Coach brings Hurricanes to new heights by sticking with his George Mason approach
As he entered Sports Grill in South Miami with an entourage of assistants, family and friends, Miami coach Jim Larranaga received a standing ovation. His Hurricanes had just walloped then-No. 1 Duke by 27 points. Like a politician, the 63-year-old coach visited each table, holding court and pressing flesh.
The short trip from BankUnited Center down South Dixie Highway to the popular wings-and-beer joint has become a routine for Larranaga and his coaches as they make new friends and draw fans to a program that has barely registered in South Florida.
It's the same outreach Larranaga performed in 14 seasons at George Mason with Brion's Grille as his postgame headquarters. More than any other college program in the Washington area, the Patriots belonged as much to the community as to the school.
|The Larranaga File|
|Age » 63|
|Playing career » Providence 1967-71|
|Coaching career »|
|Davidson assistant (1971-76)|
|American International (1977-79) 27-26|
|Virginia assistant (1979-86)|
|Bowling Green (1986-1997) 170-144|
|George Mason (1997-2011) 273-164|
|Miami (2011-present) 43-19|
|Career Record » 513-363|
Now, 1,050 miles to the south, Larranaga is lighting up Miami with his optimism, enthusiasm and self-help catechism. On cue, his team has arrived. After never finishing better than fifth in the ACC, Miami (23-6 entering Saturday) is ranked No. 6 and will open the conference tournament as the top seed this week in Greensboro.
"It's been quite a transition," Larranaga said Friday. "It's 75 today. The sun is shining. It's absolutely beautiful. My wife is going to play golf in an hour and she is loving that."
In a city where the NBA champion Miami Heat overwhelm the sports conversation, the Hurricanes are carving a niche. For the first time ever, Miami sold out consecutive games, and for the first time since joining the ACC in 2004 the Hurricanes will not have the league's lowest attendance.
Students now line up for tickets, camping overnight between palm trees on "Larranaga's Lawn," some wearing T-shirts with the coach's face above the slogan "40 Minutes of L." The morning of the Duke game, Larranaga and wife Liz stopped by Costco, picked 300 Krispy Kreme doughnuts and distributed them to the campers.
"We wanted to create a family atmosphere within the basketball program," Larranaga said. "We wanted our students to also be part of our family -- to make them feel part of our success."
At Miami, Larranaga has recreated his success in Fairfax. He's done it in a more competitive basketball conference, in an area less receptive to college basketball and at a school in need of an image makeover. Despite some raised eyebrows when Larranaga took the job, no one was better suited for it.
"We built a grassroots network of people who support our program," Larranaga said. "My staff and I have reached out to the local community to try to get young kids to follow our program. We had our first high school basketball game in the BankUnited Center. Those are the kind of people that want to become season ticket holders and fans."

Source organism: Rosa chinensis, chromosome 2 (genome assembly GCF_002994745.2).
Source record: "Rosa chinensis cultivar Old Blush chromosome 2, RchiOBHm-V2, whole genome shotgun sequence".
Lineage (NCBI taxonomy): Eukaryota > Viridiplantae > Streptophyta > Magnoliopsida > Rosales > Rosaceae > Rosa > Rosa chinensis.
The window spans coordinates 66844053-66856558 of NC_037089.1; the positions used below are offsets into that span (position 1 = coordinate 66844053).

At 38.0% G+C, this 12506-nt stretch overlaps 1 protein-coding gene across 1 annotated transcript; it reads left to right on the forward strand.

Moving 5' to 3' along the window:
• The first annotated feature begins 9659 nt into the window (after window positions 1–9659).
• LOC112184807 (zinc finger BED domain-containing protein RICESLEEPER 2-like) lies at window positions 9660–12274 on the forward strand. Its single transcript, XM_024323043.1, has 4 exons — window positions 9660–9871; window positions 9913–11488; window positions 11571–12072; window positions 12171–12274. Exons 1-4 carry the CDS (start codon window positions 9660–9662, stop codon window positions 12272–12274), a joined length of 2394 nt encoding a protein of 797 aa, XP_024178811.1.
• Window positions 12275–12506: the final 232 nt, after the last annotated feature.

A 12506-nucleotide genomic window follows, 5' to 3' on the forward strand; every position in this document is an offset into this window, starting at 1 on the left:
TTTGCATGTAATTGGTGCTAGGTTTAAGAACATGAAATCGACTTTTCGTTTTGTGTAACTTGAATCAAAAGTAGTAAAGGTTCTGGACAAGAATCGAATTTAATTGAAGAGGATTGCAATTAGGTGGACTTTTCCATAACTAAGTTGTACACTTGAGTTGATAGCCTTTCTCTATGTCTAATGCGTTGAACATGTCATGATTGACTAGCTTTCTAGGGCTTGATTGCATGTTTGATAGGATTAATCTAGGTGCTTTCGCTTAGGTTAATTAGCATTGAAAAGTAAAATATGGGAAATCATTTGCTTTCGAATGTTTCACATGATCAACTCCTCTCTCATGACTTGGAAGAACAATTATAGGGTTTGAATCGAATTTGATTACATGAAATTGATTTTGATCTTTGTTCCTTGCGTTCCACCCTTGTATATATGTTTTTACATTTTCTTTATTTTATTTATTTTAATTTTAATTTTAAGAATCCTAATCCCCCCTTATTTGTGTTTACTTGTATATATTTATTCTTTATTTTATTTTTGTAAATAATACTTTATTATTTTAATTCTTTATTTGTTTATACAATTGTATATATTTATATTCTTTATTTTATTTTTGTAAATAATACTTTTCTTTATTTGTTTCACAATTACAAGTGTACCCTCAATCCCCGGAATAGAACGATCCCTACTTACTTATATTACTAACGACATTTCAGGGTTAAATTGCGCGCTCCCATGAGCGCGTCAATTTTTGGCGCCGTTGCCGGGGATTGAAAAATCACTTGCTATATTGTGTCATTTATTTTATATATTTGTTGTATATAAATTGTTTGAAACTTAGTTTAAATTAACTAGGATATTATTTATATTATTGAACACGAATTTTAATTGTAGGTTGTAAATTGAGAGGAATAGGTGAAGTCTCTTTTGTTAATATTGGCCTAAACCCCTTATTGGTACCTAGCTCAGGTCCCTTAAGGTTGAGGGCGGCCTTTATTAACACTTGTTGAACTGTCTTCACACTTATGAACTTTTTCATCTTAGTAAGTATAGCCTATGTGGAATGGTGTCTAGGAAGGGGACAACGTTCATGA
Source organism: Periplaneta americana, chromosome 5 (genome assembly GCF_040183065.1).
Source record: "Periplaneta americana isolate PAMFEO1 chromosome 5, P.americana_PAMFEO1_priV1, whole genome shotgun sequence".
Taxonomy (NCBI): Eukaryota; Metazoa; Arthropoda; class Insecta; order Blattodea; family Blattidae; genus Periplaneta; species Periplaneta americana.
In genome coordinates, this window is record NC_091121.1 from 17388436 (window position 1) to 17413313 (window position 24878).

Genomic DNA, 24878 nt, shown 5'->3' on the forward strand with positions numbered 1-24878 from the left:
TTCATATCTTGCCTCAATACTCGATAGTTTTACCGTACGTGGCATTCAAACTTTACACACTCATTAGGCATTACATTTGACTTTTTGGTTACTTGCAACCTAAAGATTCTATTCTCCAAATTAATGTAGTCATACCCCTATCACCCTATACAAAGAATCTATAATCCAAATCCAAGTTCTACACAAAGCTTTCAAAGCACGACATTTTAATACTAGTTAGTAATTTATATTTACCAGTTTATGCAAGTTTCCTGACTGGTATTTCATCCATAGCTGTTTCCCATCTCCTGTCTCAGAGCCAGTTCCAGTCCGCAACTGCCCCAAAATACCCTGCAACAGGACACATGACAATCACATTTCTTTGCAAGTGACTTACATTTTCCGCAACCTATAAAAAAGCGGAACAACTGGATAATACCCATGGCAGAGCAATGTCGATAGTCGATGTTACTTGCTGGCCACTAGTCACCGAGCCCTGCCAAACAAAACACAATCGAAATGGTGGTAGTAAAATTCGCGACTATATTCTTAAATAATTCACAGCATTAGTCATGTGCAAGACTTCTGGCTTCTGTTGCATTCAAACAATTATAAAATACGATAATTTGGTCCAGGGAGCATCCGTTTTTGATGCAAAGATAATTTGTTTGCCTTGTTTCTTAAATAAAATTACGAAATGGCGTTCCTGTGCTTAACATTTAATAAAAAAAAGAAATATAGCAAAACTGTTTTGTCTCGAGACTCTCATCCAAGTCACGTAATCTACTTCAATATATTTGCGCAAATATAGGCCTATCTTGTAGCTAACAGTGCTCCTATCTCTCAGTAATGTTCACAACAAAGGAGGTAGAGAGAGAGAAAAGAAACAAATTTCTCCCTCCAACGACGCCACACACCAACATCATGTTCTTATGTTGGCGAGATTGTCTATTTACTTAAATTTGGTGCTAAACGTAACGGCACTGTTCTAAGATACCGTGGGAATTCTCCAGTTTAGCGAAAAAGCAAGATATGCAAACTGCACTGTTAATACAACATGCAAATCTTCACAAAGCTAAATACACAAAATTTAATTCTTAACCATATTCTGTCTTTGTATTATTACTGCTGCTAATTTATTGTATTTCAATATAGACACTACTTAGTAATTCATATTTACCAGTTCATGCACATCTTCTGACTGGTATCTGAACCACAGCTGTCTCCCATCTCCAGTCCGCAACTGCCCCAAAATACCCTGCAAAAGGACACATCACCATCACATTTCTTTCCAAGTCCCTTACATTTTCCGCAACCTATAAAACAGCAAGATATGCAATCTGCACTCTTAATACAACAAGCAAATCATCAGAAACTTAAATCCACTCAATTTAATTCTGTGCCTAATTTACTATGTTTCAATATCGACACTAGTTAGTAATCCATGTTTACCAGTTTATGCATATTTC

As coach at Bowling Green from 1986 to 1997, Larranaga saw how families involved in the basketball programs of his two sons were drawn to Falcons games. These days, Larranaga goes to extremes to ensure his summer basketball camps are attractive to local youths. His players serve as instructors and role models in the summer, then as drawing cards in the winter. After games, children are invited to a designated area of the locker room for posters, photo opportunities and autographs.
To energize students, the Hurricanes conduct "dorm storms," with Larranaga beckoning students to come outside and accept posters and T-shirts. It's reminiscent of his early days at George Mason when Larranaga conducted karaoke nights.
The Canes are not only attracting families and students. The glamour set has taken note. Rapper Flo Rida and WWE star The Big Show have checked into BankUnited. After a Heat game in which All-Star Dwyane Wade threw a pass off the backboard to feed a teammate for a flashy fast-break dunk, he told reporters he was inspired by Hurricanes sophomore Shane Larkin, who did the same at a game Wade and LeBron James had attended.
Many of the school's illustrious football icons are showing up. At the Duke game, NFL Hall of Famer Warren Sapp was seated near the Miami bench and when the rout was assured, he urged Larkin to slap the floor, Duke-style, before a defensive possession. When all five players complied, Sapp and those nearby had a hearty laugh and an amusing snippet with which to remember a transformational night.
Later in the evening, the revelry was transported to Sports Grill where Larranaga got down to business.
"He's the best at going to every table and saying hello," assistant Eric Konkol said. "Now people count on us being there, talking about the game."
Longwood head coach Mike Gillian, who served under Larranaga at Bowling Green and George Mason, says his promotional efforts are as detail-oriented as his game plans.
"In college sports, a big portion of what you do is community, fans, media. Jim understands that better than anyone," Gillian said. "Trust me. It's on a list. It's planned out. It's organized."
Given his deep roots in the community, Larranaga's departure from George Mason was anything but a routine step up the coaching ladder. After leading the Patriots to the Final Four in 2006, he had fended off offers from big-conference schools and appeared settled in Fairfax. Moving to another job and doing it his way would be a massive undertaking.
But Larranaga has pulled it off, turning another dormant community on to college basketball.